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In electronics, through-hole assembly is the process of mounting leaded components onto a PCB, which involves drilling through holes. Subsequently, the components are soldered onto the pads on the opposite side of the circuit board, either manually or using an automated soldering machine. The proportion of solder flux is carefully determined as it plays a crucial role in maintaining the quality of solder joints between the pads and component leads. During the through-hole assembly process, component leads are inserted through drilled holes from the top of the board to the bottom and then soldered. These drilled holes can be plated through-holes (PTH) or non-plated through-holes (NPTH).


Types of Through-hole Component Types

Through-hole assembly technology has two main types of components: axial and radial components, as well as DIP components.

Axial components: Axial leaded components are a type of through-hole electronic component packaging. Axial leads pass straight through the component, with the wire leads connected to the component at each end.


Samples of Axial Components:

  • Through-hole capacitor

  • Through-hole resistor

  • Through-hole diode

  • Through-hole inductor

Radial components: Radial leads are also a type of through-hole electronic component packaging. Radial leads are placed parallel to the surface of the component. When radial leads and their components are placed on the circuit board, they are oriented perpendicular to the board, occupying less space, making them highly useful in high-density applications.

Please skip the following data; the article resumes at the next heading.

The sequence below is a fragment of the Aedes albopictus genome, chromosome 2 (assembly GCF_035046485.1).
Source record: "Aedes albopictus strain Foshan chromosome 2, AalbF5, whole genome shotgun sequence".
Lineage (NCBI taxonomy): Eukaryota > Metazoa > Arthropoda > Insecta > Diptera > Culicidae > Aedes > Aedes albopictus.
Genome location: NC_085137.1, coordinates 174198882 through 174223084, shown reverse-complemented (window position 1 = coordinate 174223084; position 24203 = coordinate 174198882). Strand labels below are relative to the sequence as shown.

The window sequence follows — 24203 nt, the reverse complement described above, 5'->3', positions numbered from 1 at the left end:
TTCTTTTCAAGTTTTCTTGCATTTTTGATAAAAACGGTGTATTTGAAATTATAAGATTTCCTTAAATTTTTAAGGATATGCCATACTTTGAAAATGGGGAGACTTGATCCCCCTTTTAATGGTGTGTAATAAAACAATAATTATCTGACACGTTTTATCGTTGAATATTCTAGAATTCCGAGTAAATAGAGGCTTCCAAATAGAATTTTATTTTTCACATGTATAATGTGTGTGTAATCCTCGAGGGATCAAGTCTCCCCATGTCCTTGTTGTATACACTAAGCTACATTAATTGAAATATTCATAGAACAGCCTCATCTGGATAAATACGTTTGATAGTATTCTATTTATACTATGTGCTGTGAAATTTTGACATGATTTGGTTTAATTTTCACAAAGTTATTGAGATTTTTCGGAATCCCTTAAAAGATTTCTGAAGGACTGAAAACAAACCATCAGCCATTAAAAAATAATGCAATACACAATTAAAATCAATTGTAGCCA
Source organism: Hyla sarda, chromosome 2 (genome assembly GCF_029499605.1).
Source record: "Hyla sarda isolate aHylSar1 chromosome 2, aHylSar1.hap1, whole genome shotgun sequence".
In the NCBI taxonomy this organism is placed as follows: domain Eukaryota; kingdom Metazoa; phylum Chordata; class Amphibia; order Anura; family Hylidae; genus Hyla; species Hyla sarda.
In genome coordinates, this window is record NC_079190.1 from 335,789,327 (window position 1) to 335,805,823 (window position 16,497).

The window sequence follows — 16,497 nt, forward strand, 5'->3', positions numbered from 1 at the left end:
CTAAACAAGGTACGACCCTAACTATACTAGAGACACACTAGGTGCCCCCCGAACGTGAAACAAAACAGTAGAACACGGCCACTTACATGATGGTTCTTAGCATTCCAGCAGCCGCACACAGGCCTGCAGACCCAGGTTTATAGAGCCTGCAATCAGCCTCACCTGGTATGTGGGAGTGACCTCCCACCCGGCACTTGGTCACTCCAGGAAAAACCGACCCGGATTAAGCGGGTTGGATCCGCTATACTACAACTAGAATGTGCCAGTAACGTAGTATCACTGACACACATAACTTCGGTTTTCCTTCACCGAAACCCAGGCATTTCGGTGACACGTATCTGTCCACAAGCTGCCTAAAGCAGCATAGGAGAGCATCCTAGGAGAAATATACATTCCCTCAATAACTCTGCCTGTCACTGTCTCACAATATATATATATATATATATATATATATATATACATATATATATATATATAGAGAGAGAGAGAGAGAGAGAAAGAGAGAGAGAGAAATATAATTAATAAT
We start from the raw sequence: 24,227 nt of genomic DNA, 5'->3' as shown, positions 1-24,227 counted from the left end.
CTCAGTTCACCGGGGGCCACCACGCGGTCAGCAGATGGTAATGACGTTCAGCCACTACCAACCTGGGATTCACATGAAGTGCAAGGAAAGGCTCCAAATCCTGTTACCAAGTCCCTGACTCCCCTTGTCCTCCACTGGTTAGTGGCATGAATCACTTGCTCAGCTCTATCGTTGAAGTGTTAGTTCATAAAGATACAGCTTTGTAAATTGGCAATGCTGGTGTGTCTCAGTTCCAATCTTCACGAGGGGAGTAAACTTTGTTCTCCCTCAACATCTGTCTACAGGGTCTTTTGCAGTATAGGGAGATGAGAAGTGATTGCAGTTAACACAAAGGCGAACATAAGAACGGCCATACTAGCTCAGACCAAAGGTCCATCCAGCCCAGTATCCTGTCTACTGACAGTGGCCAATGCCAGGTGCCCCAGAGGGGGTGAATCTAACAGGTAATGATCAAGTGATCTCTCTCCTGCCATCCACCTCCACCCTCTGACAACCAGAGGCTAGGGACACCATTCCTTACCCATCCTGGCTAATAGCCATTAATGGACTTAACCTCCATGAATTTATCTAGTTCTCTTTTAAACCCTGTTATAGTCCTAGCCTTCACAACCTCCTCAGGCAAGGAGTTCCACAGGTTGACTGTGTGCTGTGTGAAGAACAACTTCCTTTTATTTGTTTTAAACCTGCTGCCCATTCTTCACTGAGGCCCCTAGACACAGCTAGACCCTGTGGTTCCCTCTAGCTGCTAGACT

Samples of Radial Components:

  • Aluminum electrolytic capacitor

  • Through-hole ceramic capacitor

  • Photoresistor

  • Fuse

  • Light-emitting diode (LED)

  • Field-effect transistor (FET)

DIP components: DIP is commonly used as a package for various chips. It is typically installed using an IC socket, and sometimes directly mounted on the board.


Steps in soldering a thru-hole component:

Figures 1-1 through 1-4 display the general steps in soldering a thru-hole component. In step 1, the hole and pad to be soldered are prepared, with the lead being placed into/through the hole. The lead should be placed in such a way as to keep the bend above the soldered area, reducing heat and solder requirements.

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Figure 1-1. Hole and pad to be soldered—step 1

In step 2, heat is applied evenly to the lead and the pad/hole, heating the material so the solder will adhere to both surfaces.

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Figure 1-2. Applying heat evenly to the lead and the pad/hole—step 2

In step 3, the solder contacts the end of the iron, which causes the solder to change into a liquid and flow into the hole. 

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Figure 1-3. Contacting the end of the iron—step 3.

In step 4, the solder flows through the hole, creating a mound on both the bottom and topside. Since this lead was soldered from the topside, the bottom side should be inspected for adequate solder and joint quality. Some assembly may require solder from both sides to ensure quality. Adequate clearance inside the hole allows good solder flow through the board, allowing only one side to have solder applied. Tight clearances may require soldering on both sides, increasing soldering time.

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Figure 3-4. Soldering a lead—step 4

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